Captions will be available by 11/20/18
Join us for Forensics @NIST, November 7-8 , 2018, when you will have the opportunity to visit the NIST campus in Gaithersburg, Maryland, meet our scientists, and learn how they are using advanced methods in metrology, computer science, and statistics to strengthen forensic science.
If you are a forensic science practitioner, this event will be a great opportunity for you to speak with our scientists directly. Our work is geared toward helping you in your day to day work of solving crimes, and we hope you will share your challenges, priorities, and ideas during this conference.
If you are a laboratory manager, this conference will be an opportunity for you to get an early perspective on emerging forensic science technologies that may help solve some of your casework challenges.
Agenda (Printable PDF)
9:00 – 9:10 Welcome Remarks and Safety – Robert Thompson
9:10 – 9:20 ADLP Remarks – Associate Director for Laboratory Programs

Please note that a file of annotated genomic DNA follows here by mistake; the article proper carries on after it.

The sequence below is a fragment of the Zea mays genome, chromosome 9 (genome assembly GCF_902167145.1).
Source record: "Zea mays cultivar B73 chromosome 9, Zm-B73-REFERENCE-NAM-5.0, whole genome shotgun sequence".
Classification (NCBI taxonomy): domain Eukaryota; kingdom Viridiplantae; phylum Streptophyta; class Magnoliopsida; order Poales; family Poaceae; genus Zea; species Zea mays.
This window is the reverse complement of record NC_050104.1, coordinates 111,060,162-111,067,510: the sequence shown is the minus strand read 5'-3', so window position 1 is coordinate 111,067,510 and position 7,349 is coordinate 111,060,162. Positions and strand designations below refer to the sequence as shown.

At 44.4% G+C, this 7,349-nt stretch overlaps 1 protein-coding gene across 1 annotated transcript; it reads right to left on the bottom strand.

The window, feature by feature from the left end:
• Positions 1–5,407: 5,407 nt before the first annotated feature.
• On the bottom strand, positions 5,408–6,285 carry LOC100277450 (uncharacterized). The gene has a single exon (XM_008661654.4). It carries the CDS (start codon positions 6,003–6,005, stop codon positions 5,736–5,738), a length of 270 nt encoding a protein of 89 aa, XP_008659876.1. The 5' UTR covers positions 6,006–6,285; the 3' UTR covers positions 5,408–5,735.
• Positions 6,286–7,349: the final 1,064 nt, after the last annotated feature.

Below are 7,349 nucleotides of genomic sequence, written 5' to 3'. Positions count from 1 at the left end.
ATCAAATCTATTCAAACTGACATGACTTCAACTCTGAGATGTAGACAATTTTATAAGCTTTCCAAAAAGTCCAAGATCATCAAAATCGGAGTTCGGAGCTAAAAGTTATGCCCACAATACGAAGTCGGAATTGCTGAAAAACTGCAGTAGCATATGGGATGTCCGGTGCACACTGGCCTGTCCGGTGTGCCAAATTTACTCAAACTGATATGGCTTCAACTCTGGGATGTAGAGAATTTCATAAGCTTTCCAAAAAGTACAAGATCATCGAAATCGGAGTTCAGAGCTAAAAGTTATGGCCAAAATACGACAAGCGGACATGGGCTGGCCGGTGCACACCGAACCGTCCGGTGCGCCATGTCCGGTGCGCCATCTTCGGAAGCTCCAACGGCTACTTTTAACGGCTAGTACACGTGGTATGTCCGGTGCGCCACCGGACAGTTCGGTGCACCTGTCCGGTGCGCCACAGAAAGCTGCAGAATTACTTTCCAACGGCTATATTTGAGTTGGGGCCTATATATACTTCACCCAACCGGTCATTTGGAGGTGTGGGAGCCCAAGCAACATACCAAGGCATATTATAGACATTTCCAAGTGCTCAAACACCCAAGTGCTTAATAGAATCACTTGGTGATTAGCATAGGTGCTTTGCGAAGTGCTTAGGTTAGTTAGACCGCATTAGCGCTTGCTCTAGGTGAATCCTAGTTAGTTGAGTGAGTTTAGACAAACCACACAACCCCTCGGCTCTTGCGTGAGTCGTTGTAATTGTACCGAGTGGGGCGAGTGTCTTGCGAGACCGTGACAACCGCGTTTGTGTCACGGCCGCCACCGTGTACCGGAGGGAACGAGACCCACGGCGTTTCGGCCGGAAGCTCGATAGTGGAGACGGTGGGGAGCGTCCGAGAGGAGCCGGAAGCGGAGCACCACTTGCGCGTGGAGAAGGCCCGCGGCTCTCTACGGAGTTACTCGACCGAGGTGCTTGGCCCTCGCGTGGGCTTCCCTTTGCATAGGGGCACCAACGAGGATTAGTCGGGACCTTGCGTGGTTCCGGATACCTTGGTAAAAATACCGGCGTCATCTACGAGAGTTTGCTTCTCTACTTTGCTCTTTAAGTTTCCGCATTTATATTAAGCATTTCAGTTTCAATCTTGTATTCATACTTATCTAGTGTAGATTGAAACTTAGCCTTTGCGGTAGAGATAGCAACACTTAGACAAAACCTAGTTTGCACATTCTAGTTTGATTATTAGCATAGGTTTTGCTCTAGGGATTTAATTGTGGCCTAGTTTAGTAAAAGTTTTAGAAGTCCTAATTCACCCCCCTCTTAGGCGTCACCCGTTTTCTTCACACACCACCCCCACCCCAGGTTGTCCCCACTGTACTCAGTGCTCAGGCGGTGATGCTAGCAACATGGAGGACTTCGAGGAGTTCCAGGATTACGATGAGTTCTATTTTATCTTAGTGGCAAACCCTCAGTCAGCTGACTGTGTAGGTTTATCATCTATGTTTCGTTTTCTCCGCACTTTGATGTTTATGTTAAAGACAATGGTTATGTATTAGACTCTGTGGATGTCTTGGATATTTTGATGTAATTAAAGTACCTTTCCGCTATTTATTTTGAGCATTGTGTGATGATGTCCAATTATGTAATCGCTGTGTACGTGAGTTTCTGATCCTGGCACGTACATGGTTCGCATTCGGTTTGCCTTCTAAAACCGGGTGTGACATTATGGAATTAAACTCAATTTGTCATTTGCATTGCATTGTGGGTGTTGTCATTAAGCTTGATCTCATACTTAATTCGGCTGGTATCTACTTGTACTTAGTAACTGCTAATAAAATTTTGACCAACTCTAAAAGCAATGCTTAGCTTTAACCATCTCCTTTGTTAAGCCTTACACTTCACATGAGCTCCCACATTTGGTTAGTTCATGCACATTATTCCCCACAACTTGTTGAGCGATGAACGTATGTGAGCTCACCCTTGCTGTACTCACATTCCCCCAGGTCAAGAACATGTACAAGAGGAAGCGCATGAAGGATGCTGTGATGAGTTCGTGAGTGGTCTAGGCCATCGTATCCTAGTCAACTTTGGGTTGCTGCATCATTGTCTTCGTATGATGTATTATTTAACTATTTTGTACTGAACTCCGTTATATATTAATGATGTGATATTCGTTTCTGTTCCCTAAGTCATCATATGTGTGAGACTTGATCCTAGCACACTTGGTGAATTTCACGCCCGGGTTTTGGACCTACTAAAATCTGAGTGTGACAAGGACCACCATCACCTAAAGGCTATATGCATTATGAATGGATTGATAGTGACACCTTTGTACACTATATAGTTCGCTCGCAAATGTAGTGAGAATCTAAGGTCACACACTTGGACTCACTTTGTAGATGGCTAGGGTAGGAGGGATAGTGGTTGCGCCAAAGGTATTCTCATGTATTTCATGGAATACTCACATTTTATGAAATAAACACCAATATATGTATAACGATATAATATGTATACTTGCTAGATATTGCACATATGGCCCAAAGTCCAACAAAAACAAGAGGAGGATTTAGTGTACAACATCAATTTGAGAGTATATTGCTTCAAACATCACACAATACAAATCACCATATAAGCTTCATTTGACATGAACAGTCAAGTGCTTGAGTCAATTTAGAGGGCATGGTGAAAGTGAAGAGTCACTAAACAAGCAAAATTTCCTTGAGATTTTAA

9:20 – 9:45 Keynote – John Butler
9:45 – 9:55 Forensic Genetics Introduction: Pete Vallone
One aspect of the Applied Genetics group is focused on forensic genetics. Using DNA–based technologies, the AG group develops standards and assesses emerging forensic methods in support of the human identity community. These activities provide a foundation to ensure accurate measurements and validations performed by the forensic DNA typing community.
The interpretation of STR profiles generated by targeted sequencing methods are susceptible to the same factors as for profiles generated using capillary electrophoresis. These factors include noise, stutter artifacts, heterozygote imbalance, and allelic drop–out/in. Our goal is to characterize and understand how these behave in targeted sequence datasets of single source DNA profiles by developing a framework of statistical tools.